What do the dockside in Thessaloniki, Greece, the Port of Antofagasta Chile and the dockside in Wellington, New Zealand, have in common? Answer: they all have restored Stothert and Pitt cranes, standing proud and tall there. The cranes were made in Bath on the Stothert and Pitt site along the Lower Bristol Road.
Stothert and Pitt were the ‘Crane Makers to the World’. This is the title of a book written by Ken Andrews and Stuart Burroughs in 2004. In 1980, the then Director of the Science Museum, claimed that ‘the contribution by Stothert & Pitt as a supplier of heavy engineering across the world was Bath’s greatest contribution to world history’.
There is one saved (steam) crane in Bath that has been installed on the site it was built. It dates from 1904 and is in the Western Riverside development.
Now there is the opportunity for Bath to acquire another Stothert and Pitt crane. This one is a quarry crane which was built c.1864 and is the oldest known Stothert and Pitt crane surviving intact. This crane worked in Box in the Bath stone quarries and was saved in the 1980s from scrappage by the then chairman of the Bath Stone Museum Trust (David Pollard, d.2017).
Its condition is very poor and it is currently being restored by a group of volunteer experts, led by Peter Dunn and Arthur Feltham, former Stothert and Pitt service engineers. The trustees of the Bath Stone Quarry Museum Trust have expressed a willingness for the restored crane to be erected in Bath.
The team is delighted to announce that we have received an offer of grant from the Association for Industrial Archaeology (AIA). The AIA is a nationwide society that gives grants to assist in the preservation and restoration of the remains of the industrial past. The AIA has supported the study, preservation and presentation of industrial heritage in Britain since 1973. More information can be found at https://industrial-archaeology.org
This grant has been matched by the Bristol Industrial Archaeological Society, and the Trust that owns the crane. So we now have the funds to treat the metal components so it lasts another 150 years.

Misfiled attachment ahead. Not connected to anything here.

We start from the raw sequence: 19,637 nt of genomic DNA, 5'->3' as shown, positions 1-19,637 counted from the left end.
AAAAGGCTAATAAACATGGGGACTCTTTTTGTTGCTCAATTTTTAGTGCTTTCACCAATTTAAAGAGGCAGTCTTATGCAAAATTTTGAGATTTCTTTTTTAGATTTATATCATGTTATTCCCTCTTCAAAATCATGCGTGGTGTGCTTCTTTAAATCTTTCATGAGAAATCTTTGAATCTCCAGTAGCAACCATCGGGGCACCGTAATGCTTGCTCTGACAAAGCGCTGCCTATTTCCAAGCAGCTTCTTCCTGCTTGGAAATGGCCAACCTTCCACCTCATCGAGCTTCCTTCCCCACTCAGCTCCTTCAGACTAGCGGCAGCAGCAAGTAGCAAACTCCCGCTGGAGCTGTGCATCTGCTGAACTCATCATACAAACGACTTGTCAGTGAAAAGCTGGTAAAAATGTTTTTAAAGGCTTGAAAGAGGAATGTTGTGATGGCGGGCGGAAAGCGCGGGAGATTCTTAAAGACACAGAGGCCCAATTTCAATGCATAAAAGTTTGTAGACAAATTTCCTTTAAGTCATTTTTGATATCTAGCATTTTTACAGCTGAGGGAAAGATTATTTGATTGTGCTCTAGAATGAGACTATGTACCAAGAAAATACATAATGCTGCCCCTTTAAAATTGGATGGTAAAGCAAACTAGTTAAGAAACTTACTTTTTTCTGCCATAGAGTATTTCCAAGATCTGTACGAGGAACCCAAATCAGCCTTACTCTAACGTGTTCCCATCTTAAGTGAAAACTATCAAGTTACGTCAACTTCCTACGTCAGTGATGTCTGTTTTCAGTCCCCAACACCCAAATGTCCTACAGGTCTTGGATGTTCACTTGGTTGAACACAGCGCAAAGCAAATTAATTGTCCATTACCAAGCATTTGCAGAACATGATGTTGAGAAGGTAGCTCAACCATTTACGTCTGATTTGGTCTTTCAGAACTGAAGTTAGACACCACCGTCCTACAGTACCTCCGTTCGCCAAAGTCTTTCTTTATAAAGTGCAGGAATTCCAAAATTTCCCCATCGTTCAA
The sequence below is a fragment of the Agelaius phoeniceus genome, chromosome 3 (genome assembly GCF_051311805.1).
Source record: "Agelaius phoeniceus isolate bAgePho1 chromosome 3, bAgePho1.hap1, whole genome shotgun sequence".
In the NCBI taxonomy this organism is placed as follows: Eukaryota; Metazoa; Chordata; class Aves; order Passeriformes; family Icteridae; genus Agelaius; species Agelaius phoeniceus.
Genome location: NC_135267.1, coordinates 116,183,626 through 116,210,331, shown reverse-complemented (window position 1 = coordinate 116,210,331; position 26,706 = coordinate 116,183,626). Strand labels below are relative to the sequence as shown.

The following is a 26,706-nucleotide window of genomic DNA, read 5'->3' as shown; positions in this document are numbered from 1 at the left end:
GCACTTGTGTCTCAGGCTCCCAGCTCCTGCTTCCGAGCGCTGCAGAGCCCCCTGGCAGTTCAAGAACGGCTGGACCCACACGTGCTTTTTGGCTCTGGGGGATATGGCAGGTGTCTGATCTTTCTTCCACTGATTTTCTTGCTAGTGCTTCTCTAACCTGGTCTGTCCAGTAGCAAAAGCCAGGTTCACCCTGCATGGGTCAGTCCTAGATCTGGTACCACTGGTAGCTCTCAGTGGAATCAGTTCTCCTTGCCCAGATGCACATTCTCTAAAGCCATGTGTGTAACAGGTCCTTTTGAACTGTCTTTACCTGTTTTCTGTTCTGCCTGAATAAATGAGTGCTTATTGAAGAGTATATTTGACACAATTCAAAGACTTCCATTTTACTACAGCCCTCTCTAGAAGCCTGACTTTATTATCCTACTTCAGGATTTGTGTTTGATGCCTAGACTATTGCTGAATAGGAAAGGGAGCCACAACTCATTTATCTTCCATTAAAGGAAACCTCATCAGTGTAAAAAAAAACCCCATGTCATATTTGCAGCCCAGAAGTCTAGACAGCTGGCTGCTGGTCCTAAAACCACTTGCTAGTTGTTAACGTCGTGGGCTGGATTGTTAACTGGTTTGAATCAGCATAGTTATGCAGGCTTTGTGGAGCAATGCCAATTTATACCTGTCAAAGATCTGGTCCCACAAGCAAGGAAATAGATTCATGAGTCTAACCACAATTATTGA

At the time when major redevelopment is taking place on the Newark Works and Bath Quays South site, we think that this is a good opportunity to provide a visual reminder in Bath of the importance of Stothert and Pitt Engineers & Iron Founders and also of the stone quarrying to the heritage of Bath and Box. Bath is well known for its Georgian elegance and its World Heritage Site Status but the importance of its industrial history which includes the firm of Stothert and Pitt and its growth in the 19th and 20th centuries, should not be forgotten or underestimated. The crane is a very important visual reminder of what was produced by the firm.
Our vision is to see the crane returned to the place it was built. The Stothert and Pitt site was a large factory. In the drawing office the drawings for the crane would have been drawn up, orders for the crane taken and progressed, parts of the crane then worked on in other areas of the building, in the yard the crane would have been tested.
Discussions are underway to find a suitable spot for the crane so that everyone can see and appreciate this iconic structure. The Museum of Bath at Work is the pre-eminent organisation championing the industrial heritage of Bath, and the museum is preparing to lead the interpretation of the Bath Quays South site. We hope that the crane will be a very awesome part of this story.
Stuart Burroughs, Director of the Museum of Bath at Work, says,
“The return of this crane, to its home town and to the site where it was manufactured, is important enough, but the display and interpretation of this item helps correct the perception of Bath as a city of Georgian elegance, by showing a product of its working life. Stothert and Pitt spread their cranes to many ports throughout the world, this crane brings home that manufacturing heritage.”